Exchanges Seek Partners to Boost Global Expansion Plans
Exchanges have fine-tuned their strategy for expanding their global footprint to the point where it’s almost become a formula: acquire or create partnerships with technology providers, form alliances with local service providers and deploy data centers.
“A key strategic direction continues to be the partnering with local technology and business partners to ally a strong local component and market expertise to an array of global services,” said Feargal O’Sullivan, global head of alliances at NYSE Technologies, the commercial technology arm of NYSE Euronext.
The objective is to build out the community or ecosystem of vendors and suppliers that trading firms rely on to simplify their access to the markets.
“It’s about creating environments where clients can trade anywhere they want, obtain the technology support they need and reduce their costs of doing business,” O’Sullivan said.
TMX Atrium, the trading and technology firm owned by Canadian exchange operator TMX Group, provides market neutral connectivity to 28 major trading venues in 11 countries and provides connectivity to TMX matching engines from four data centers in Toronto.
“Exchanges can offer neutral connectivity to execution venues or act as a local or global ‘on-ramp’ to its own markets,” said Andre Craig, vice-president at TMX Datalinx, the information services division of TMX.
“Exchanges will continue to collaborate in the area of interconnectivity as a means of facilitating order flow and data transmission between one another,” said Craig, adding that TMX has undertaken several of these initiatives because they are effective at lowering the barriers between trading venues.
NYSE has replicated its global connectivity strategy in Canada, Mexico, Japan and, most recently, Brazil.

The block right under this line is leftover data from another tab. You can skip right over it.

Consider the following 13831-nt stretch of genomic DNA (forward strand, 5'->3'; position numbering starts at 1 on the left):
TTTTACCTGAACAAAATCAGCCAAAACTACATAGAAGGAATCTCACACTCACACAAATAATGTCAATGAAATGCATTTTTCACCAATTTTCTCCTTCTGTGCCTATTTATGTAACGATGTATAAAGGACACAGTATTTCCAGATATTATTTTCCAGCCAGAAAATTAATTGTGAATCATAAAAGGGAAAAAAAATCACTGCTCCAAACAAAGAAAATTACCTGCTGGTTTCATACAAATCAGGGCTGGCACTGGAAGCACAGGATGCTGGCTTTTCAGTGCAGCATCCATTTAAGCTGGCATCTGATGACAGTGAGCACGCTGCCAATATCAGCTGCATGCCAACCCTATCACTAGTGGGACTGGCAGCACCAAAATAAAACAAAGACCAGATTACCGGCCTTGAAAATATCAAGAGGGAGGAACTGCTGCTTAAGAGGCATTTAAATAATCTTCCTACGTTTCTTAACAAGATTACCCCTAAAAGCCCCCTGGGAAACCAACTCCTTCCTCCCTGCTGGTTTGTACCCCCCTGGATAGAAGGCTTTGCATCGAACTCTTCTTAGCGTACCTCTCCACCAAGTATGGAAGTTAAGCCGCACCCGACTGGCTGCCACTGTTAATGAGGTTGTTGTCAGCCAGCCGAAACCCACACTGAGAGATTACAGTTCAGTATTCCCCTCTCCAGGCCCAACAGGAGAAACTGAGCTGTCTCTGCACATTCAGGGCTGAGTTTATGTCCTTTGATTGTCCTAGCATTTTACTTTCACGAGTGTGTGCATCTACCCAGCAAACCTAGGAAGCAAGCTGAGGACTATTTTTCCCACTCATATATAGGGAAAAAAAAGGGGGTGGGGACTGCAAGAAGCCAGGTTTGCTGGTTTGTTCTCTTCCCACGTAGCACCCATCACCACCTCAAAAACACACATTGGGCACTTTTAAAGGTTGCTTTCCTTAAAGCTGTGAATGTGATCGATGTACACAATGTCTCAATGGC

“NYSE Technologies has prioritized Brazil as a key market for its global expansion strategy,” said O’Sullivan at NYSE Technologies.
In the past year, NYSE Technologies has continued to expand its range of electronic and trading services into Brazil. In collaboration with Americas Trading Group (ATG), a provider of electronic trading products and services, it’s launched a high-performance order routing and market-data platform that delivers the lowest possible latency between New York and Sao Paulo, also offering low-latency access to key trading venues in Latin America.
The network serves as a conduit for low latency market data and global market connectivity services linked to a managed transaction hub installed in ATG’s data center that includes access to and for clients throughout Latin America.
“We are providing ATG with technology, including SFTI [secure financial transaction infrastructure], managed transaction hub and Superfeed [a market data service managed by NYSE Technologies], so that clients outside Brazil can access the local markets,” O’Sullivan said.
ATG’s clients benefit from an array of services ranging from cross-border flow to the different exchanges and brokers in Brazil, Mexico, Chile, Colombia, Peru and Argentina, low latency network connectivity to global market access to locally developed algorithms and trading screens, and advanced technical and business intelligence reports.
However, the fund declines to provide it.
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